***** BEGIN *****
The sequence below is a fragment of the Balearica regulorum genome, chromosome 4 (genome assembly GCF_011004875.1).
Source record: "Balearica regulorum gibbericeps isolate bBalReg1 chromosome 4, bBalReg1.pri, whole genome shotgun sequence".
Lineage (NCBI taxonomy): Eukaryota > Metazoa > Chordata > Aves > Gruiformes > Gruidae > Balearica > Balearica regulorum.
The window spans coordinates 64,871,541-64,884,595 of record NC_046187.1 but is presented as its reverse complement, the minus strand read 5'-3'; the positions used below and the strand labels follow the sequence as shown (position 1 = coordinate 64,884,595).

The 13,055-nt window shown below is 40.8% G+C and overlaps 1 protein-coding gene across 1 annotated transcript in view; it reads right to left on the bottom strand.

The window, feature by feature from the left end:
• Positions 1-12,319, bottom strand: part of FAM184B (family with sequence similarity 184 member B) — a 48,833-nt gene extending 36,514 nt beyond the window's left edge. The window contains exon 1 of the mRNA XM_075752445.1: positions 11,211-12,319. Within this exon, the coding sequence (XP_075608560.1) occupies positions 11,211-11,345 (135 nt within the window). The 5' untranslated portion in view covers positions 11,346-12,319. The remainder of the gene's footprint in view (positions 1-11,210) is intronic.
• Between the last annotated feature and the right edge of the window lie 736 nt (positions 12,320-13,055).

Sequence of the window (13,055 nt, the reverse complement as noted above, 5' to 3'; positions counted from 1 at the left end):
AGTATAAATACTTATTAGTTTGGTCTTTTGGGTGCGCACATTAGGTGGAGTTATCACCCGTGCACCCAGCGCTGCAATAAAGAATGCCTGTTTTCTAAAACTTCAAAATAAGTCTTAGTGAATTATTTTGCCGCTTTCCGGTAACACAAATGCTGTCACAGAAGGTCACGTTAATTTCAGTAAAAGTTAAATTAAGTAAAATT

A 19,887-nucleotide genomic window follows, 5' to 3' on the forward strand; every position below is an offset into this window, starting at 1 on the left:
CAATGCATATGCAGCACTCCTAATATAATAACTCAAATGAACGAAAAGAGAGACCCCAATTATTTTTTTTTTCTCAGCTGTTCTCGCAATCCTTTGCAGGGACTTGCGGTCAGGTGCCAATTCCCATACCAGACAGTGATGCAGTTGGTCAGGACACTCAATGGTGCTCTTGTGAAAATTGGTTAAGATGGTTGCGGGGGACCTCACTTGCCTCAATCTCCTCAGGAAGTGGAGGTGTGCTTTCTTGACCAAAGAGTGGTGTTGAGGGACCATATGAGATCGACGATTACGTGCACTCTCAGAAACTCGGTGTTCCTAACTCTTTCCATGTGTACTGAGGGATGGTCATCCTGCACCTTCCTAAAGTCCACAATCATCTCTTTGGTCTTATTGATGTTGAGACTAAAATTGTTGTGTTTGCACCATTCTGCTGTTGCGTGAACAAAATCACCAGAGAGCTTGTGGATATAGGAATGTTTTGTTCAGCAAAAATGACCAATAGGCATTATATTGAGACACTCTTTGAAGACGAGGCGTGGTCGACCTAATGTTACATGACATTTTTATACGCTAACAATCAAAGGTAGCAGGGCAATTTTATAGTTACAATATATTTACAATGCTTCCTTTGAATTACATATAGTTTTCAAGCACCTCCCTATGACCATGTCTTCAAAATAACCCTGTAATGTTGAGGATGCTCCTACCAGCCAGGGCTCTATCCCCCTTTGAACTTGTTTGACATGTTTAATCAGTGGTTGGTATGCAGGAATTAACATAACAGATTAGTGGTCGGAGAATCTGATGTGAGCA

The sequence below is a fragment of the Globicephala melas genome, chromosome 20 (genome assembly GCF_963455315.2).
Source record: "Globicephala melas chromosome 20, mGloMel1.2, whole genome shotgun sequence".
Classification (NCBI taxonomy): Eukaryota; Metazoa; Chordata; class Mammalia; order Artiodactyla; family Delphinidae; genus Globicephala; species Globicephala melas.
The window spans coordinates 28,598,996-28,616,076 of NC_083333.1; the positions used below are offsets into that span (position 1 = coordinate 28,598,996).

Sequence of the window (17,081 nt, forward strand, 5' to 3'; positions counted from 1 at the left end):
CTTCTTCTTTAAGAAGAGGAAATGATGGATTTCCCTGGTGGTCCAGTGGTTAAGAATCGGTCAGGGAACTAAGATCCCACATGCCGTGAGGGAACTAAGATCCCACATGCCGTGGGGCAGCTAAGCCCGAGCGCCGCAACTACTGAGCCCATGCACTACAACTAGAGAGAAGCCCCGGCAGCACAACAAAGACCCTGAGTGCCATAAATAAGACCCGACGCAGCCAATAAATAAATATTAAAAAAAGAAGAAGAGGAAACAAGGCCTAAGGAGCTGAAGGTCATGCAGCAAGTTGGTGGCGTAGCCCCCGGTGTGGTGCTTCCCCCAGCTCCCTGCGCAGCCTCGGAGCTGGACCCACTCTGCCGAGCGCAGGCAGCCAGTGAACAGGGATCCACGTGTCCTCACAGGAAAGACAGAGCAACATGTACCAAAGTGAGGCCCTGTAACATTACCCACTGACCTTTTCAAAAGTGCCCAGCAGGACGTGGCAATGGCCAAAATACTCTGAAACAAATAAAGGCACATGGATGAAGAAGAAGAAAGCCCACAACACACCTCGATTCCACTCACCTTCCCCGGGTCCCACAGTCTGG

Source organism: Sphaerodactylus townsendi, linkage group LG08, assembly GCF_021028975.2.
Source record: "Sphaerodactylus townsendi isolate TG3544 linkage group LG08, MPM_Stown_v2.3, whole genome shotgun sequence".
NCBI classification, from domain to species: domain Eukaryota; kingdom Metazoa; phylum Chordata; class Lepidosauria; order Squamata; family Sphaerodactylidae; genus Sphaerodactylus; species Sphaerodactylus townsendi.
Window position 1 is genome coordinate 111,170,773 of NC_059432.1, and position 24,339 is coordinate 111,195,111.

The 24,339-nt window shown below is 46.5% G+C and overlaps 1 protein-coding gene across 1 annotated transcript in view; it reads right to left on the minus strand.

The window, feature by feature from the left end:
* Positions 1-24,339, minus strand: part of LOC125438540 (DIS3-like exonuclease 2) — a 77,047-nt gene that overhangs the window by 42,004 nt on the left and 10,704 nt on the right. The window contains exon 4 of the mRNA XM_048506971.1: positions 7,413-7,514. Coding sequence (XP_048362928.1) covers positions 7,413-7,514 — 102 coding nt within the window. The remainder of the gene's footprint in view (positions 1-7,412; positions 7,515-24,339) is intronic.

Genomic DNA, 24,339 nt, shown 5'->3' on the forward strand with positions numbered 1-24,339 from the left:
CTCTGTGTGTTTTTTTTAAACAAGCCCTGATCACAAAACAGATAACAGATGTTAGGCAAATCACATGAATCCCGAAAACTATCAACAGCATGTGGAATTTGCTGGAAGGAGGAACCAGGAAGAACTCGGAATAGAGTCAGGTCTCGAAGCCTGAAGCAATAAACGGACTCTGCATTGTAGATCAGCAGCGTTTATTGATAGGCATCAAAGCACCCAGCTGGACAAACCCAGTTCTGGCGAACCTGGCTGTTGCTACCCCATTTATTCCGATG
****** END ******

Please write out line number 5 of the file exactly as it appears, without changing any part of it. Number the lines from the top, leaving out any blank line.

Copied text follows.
The 13,055-nt window shown below is 40.8% G+C and overlaps 1 protein-coding gene across 1 annotated transcript in view; it reads right to left on the bottom strand.